Mount Rushmore Has A Hidden Room Behind Lincoln's Face

Mount Rushmore is widely recognized as one of America's most famous landmarks, appearing in countless films and TV shows.

As it turns out, the giant sculpture in South Dakota holds a secret: A room, hidden behind the chiseled granite face of Abraham Lincoln contains a vault full of documents that, it is hoped, will someday be discovered by a future civilization to learn more about the United States, according to the Daily Mail.

Tourists visiting Mount Rushmore are not able to see the Hall of Records because its location makes it very difficult to access.

The monument was originally planned to be much larger, featuring images of major moments in U.S. history alongside George Washington, Thomas Jefferson, Theodore Roosevelt, and Abraham Lincoln. However, sculptor Gutzon Borglum's plan had to be reduced to just the four presidents when it became apparent that the larger work was an unrealistic goal.

Borglum did, however, include a hidden room behind the monument known as the Hall of Records. The secret vault, which appears as a stone doorway in a small valley behind the president's carved face, was intended to hold important documents that future generations could find in order to learn more about the country's history.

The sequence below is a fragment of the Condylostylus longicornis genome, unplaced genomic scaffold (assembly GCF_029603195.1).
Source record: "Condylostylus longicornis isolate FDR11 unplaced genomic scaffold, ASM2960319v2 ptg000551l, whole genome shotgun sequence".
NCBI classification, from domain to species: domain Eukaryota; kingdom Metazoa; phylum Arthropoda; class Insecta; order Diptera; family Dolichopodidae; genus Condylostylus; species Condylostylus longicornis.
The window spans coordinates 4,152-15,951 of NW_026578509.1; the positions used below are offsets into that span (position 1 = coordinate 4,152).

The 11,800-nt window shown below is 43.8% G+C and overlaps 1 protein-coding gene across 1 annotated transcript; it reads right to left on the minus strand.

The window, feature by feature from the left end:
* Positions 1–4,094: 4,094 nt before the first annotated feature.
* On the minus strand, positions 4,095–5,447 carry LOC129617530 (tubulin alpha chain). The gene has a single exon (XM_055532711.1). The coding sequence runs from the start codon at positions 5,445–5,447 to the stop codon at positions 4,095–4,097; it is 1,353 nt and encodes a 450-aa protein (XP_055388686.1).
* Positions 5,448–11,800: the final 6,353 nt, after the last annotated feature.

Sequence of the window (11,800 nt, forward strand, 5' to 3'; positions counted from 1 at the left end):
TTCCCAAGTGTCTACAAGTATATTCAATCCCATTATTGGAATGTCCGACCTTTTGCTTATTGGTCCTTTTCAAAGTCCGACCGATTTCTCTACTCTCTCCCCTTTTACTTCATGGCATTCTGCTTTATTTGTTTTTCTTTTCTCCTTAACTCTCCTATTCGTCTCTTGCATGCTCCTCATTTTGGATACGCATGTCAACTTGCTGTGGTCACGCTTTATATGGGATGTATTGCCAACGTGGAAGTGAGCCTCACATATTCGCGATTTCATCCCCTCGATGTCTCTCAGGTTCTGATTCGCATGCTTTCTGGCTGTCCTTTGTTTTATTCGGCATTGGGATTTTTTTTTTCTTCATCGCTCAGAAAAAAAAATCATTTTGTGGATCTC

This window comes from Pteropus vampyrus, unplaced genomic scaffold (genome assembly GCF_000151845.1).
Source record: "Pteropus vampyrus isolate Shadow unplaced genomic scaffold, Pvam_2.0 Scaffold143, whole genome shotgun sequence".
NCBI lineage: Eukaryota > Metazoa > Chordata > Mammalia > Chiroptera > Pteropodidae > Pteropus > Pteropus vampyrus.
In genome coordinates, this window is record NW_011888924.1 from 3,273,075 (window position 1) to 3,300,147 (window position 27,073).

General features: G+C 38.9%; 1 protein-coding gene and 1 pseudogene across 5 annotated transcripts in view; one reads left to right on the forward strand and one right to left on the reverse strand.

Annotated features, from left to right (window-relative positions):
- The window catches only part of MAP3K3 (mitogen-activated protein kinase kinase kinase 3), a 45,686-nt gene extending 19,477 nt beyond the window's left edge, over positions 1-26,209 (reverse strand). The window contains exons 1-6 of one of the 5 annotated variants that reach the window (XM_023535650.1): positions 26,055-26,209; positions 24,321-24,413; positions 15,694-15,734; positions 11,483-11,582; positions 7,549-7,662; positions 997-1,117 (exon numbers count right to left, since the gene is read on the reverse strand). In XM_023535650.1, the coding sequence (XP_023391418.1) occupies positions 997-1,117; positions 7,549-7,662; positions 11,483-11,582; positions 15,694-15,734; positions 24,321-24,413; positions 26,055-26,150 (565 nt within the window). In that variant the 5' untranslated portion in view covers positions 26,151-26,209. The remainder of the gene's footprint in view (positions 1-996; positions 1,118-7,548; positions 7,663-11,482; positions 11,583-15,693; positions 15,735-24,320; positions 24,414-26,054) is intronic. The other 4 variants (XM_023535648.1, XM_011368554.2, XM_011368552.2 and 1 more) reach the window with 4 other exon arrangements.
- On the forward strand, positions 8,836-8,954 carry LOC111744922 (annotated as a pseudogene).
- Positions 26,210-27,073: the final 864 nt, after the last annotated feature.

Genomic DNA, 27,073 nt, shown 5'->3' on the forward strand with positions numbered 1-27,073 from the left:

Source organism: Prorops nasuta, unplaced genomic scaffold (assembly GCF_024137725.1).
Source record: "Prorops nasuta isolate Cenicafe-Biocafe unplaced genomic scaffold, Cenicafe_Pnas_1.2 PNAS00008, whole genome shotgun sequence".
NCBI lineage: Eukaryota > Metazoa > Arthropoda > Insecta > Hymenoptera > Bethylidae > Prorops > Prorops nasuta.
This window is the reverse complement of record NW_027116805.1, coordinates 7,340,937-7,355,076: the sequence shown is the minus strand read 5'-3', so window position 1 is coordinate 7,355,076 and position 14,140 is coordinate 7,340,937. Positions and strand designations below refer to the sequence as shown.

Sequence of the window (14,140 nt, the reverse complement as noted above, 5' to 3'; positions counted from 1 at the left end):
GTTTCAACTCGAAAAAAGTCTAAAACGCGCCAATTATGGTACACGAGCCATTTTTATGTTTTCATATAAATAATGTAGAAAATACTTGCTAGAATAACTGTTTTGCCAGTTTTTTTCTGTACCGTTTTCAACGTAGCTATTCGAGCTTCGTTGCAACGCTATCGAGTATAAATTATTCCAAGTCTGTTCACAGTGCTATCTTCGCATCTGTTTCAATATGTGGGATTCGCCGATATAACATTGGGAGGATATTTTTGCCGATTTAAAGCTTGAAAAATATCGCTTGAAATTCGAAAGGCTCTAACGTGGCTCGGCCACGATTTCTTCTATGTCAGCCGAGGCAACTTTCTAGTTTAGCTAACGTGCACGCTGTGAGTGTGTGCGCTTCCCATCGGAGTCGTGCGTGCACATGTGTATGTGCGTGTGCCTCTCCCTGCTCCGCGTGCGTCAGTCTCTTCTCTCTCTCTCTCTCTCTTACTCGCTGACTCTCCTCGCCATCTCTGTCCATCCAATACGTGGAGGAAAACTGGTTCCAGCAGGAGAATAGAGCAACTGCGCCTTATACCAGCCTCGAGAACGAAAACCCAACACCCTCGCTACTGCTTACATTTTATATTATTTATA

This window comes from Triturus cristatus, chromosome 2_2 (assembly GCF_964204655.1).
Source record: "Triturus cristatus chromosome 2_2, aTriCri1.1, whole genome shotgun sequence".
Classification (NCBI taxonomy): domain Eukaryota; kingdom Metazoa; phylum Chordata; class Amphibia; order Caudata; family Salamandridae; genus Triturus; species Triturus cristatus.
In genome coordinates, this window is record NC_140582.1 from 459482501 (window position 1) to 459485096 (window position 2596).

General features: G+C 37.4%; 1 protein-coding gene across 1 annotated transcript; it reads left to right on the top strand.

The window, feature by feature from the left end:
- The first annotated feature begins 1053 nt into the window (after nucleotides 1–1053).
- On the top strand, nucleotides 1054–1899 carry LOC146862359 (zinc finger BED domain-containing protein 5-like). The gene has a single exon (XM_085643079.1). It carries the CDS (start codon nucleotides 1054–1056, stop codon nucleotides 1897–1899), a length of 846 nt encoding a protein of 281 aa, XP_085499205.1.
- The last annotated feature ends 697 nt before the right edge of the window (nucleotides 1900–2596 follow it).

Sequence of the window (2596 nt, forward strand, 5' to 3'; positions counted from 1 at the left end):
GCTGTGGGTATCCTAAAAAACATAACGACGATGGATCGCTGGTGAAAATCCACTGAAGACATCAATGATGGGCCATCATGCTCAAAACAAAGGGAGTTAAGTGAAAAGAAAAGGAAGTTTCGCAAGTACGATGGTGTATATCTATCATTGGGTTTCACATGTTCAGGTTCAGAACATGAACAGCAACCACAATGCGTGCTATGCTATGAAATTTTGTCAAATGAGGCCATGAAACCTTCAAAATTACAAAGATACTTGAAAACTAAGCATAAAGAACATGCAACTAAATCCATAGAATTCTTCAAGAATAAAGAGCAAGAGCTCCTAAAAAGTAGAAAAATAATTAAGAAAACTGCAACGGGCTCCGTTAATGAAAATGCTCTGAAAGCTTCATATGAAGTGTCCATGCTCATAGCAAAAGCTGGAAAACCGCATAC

"You may as well drop a letter into the world’s postal service without an address or signature, as to send that carved mountain into history without identification," said Borglum in 1939, explaining his plan to include identifying documents with the Mount Rushmore sculpture, according to the National Park Service.

Construction on the Hall began in July 1938, when a 70-foot tunnel was dug into the side of the mountain. Borglum died before the full project could be completed, which halted construction of the Hall of Records for decades until it was revived in the 1990s.

With the new construction, the Hall was completed, and porcelain enamel panels displaying important American documents such as the Declaration of Independence, the Bill of Rights, and the Constitution were placed inside of a titanium vault in the stone Hall.

The titanium vault holding the enamel panels is covered by a granite capstone, which is inscribed with a quote from Borglum. "… breathe a prayer," reads the etching, "that these records will endure until the wind and rain alone shall wear them away."

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Sources: Daily Mail, National Park Service / Photo credit: rachaelvoorhees /Flickr, Daily Mail

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